Dada

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					                    Dada

Founded in neutral Zurich in 1916 by a group of
refugees fro World War I, the Dada movement got
its name from a nonsense word.
It protested the madness of war. In this first global conflict,
billed as “the war to end all wars,” tens of thousands died in
trenches daily to gain a few scorched yards before being
driven back by counterattacks. Ten million people were
slaughtered or maimed. It’s no wonder Dadaist artists felt they
could no longer trust reason and the establishment. Their
alternative was to overthrow all authority and cultivate
absurdity.

Its main strategy was to denounce and shock. A typical Dada
evening included several poets declaiming nonsense verse
simultaneously in different languages with others yapping like
dogs. Orators hurled insults at the audience, while absurdly
costumed dancers flapped about the stage and a young girl in
communion dress recited obscene poetry.

Dadaists had a more serious purpose than merely to shock.
They hoped to awaken the imagination.
                        Marcel Duchamp
                                   1887-1968
French artist Marcel Duchamp (1881—1968) was one of the most influential
figures in modern art. A prime mover of both Dada and Surrealism, he also
inspired diverse movements from Pop to Conceptualism. Duchamp became a
legend with out actually producing much art. Although his “Nude Descending
a Staircase” (seep. 150) was notorious, Duchamp abandoned painting at the
height of his celebrity. “1 was interested in ideas not merely in visual
products,” he said. “1 wanted to put painting once again at the service of the
mind.”

For Duchamp, conceiving a work of art was more important than the finished
work. In 1913 he invented a new form of art called “readymades” by mounting
a bicycle wheel on a kitchen stool. His most controversial readymade was a
porcelain urinal he signed R. Mutt. Duchamp defended the unconventional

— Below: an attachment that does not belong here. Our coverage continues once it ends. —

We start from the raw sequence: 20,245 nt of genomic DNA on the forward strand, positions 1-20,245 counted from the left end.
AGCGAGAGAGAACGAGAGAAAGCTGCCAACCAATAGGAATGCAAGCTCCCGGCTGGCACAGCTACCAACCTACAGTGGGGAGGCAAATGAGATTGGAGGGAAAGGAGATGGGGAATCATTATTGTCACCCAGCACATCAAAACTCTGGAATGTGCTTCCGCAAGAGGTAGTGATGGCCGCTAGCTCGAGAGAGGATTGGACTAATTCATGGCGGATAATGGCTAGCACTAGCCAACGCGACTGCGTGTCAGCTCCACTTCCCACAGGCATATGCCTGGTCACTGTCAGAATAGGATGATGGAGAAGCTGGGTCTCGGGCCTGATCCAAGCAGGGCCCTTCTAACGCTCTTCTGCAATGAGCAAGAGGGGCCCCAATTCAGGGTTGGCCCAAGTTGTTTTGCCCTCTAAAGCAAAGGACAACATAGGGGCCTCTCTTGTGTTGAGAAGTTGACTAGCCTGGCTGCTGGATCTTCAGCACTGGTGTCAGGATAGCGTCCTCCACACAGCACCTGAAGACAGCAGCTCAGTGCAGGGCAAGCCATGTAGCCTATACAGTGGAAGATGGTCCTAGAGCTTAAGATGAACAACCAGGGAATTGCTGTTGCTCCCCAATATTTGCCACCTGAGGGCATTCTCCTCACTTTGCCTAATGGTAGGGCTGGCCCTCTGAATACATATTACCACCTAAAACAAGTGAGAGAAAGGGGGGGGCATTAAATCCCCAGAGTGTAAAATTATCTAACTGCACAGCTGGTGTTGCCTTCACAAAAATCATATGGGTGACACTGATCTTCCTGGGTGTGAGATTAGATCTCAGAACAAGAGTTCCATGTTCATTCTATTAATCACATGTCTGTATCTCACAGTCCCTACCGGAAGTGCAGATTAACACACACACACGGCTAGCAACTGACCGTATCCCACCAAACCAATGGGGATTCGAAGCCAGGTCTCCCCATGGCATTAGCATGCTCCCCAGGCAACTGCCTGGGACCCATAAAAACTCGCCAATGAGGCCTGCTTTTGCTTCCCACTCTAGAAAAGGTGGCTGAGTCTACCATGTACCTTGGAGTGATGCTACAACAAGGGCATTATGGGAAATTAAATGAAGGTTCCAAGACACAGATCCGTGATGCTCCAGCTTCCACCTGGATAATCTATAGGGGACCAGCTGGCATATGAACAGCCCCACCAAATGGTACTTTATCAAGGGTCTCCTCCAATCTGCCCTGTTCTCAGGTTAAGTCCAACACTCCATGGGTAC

art, saying, “Whether Mr. Mutt with his own hand made the fountain or not has
no importance. He CHOSE it.... [he] created a new thought for that object.”
Duchamp’s readymades opened the flood gates for art that was purely
imaginary rather than merely interpreting the visual world. He changed the
concept of what constitutes art.
             Part of the Dada
             movement…


              Dada - An early
             twentieth century art
             movement which
             ridiculed
             contemporary
             culture and
             traditional art forms.

Bicycle Wheel, 1913 / 1964
Fountain, 1917
L.H.O.O.Q. (1919)
  Dada
Sculpture
http://rocknfish.com/DadaBird.jpg
http://www.asds.org/ah2004/John/analysis.htm
Raoul Hausmann's The Spirit of Our
         Time, (1921) (fig.3), is an
               essemblage:
 This multimedia sculpture looks like
    the remains of a soldier from the
  front; it stimulates the mind as the
 viewer tries to understand what the
 artist is thinking about. For instance
all of the young men lining up, waiting
     to be processed for the war, are
 motivated by number and measure.
      Perhaps Hausmann wanted to
  address the blind allegiance to the
   false morality of the time, and the
 head represents what could happen
  as a result of this allegiance: one's
    individuality comes into question
  through a combination of cynicism
 and automatism when studying this
                   piece.



   http://www.discovery.mala.bc.ca/web/hunterg/_head.jpg
              Jean Arp (1887-1966)
                                  GAME OF CHANCE. In his work, Arp
                                  (1887—1966) exploited the irrational. He
                                  discovered the principle of random
                                  collage by accident, when he tore up a
                                  drawing and threw the pieces on the
                                  floor. Admiring the haphazard pattern the
                                  scraps formed, Arp began to make
                                  “chance” collages. “We declared that
                                  everything that comes into being or is
                                  made by man is art,” said Arp. He
                                  constantly experimented to evolve new
                                  forms. His characteristic works include
                                  playful, egglike shapes that suggest living
                                  creatures. Arp stated his aim: “To teach
                                  man what he had forgotten: to dream with
Arp, “Mountain, Table, Anchors,   his eyes open.”
Navel” 1925
Arp, “Shirt Front and Fork” 1922

				
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